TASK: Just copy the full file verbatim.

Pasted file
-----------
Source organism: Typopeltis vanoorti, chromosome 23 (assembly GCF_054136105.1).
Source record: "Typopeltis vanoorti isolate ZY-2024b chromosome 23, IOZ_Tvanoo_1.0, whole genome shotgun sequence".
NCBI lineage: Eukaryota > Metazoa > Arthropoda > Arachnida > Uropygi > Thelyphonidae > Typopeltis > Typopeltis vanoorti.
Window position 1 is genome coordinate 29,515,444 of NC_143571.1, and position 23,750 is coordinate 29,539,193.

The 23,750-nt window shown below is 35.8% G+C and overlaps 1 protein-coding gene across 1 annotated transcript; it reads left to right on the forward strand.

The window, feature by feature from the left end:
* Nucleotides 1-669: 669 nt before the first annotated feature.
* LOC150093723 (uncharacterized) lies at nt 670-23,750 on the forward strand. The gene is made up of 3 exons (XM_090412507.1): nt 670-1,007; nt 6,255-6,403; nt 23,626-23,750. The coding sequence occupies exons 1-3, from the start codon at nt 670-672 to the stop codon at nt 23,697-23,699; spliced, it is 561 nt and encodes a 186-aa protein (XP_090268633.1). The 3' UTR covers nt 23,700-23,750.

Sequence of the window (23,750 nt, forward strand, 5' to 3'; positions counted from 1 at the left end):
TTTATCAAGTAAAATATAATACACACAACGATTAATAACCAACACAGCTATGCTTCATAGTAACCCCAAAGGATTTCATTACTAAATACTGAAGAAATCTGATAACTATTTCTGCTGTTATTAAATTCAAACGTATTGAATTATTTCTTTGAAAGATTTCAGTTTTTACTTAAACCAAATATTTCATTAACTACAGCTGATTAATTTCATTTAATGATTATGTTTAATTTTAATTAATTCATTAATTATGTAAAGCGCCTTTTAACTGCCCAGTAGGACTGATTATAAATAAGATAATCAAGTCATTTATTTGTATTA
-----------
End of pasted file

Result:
Source organism: Typopeltis vanoorti, chromosome 23 (assembly GCF_054136105.1).
Source record: "Typopeltis vanoorti isolate ZY-2024b chromosome 23, IOZ_Tvanoo_1.0, whole genome shotgun sequence".
NCBI lineage: Eukaryota > Metazoa > Arthropoda > Arachnida > Uropygi > Thelyphonidae > Typopeltis > Typopeltis vanoorti.
Window position 1 is genome coordinate 29,515,444 of NC_143571.1, and position 23,750 is coordinate 29,539,193.

The 23,750-nt window shown below is 35.8% G+C and overlaps 1 protein-coding gene across 1 annotated transcript; it reads left to right on the forward strand.

The window, feature by feature from the left end:
* Nucleotides 1-669: 669 nt before the first annotated feature.
* LOC150093723 (uncharacterized) lies at nt 670-23,750 on the forward strand. The gene is made up of 3 exons (XM_090412507.1): nt 670-1,007; nt 6,255-6,403; nt 23,626-23,750. The coding sequence occupies exons 1-3, from the start codon at nt 670-672 to the stop codon at nt 23,697-23,699; spliced, it is 561 nt and encodes a 186-aa protein (XP_090268633.1). The 3' UTR covers nt 23,700-23,750.

Sequence of the window (23,750 nt, forward strand, 5' to 3'; positions counted from 1 at the left end):
TTTATCAAGTAAAATATAATACACACAACGATTAATAACCAACACAGCTATGCTTCATAGTAACCCCAAAGGATTTCATTACTAAATACTGAAGAAATCTGATAACTATTTCTGCTGTTATTAAATTCAAACGTATTGAATTATTTCTTTGAAAGATTTCAGTTTTTACTTAAACCAAATATTTCATTAACTACAGCTGATTAATTTCATTTAATGATTATGTTTAATTTTAATTAATTCATTAATTATGTAAAGCGCCTTTTAACTGCCCAGTAGGACTGATTATAAATAAGATAATCAAGTCATTTATTTGTATTA